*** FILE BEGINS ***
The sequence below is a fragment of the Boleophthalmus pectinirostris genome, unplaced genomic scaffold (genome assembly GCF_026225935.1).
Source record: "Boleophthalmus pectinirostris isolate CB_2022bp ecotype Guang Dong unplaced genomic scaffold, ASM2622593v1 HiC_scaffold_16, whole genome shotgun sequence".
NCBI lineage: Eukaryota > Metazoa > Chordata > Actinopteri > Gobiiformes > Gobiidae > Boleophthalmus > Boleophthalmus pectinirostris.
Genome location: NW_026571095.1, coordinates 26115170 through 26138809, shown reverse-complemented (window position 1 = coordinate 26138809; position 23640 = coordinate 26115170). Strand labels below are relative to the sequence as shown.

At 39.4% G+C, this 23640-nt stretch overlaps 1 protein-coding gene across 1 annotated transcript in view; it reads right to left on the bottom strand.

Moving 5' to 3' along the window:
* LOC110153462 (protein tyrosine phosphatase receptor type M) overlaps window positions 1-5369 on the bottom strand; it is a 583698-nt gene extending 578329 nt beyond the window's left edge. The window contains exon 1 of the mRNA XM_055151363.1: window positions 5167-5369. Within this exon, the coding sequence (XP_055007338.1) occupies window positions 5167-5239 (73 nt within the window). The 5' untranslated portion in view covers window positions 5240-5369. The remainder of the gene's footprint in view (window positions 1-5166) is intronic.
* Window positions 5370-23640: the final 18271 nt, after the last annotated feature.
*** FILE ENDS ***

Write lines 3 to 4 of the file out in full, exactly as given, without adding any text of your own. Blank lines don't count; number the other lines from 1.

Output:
NCBI lineage: Eukaryota > Metazoa > Chordata > Actinopteri > Gobiiformes > Gobiidae > Boleophthalmus > Boleophthalmus pectinirostris.
Genome location: NW_026571095.1, coordinates 26115170 through 26138809, shown reverse-complemented (window position 1 = coordinate 26138809; position 23640 = coordinate 26115170). Strand labels below are relative to the sequence as shown.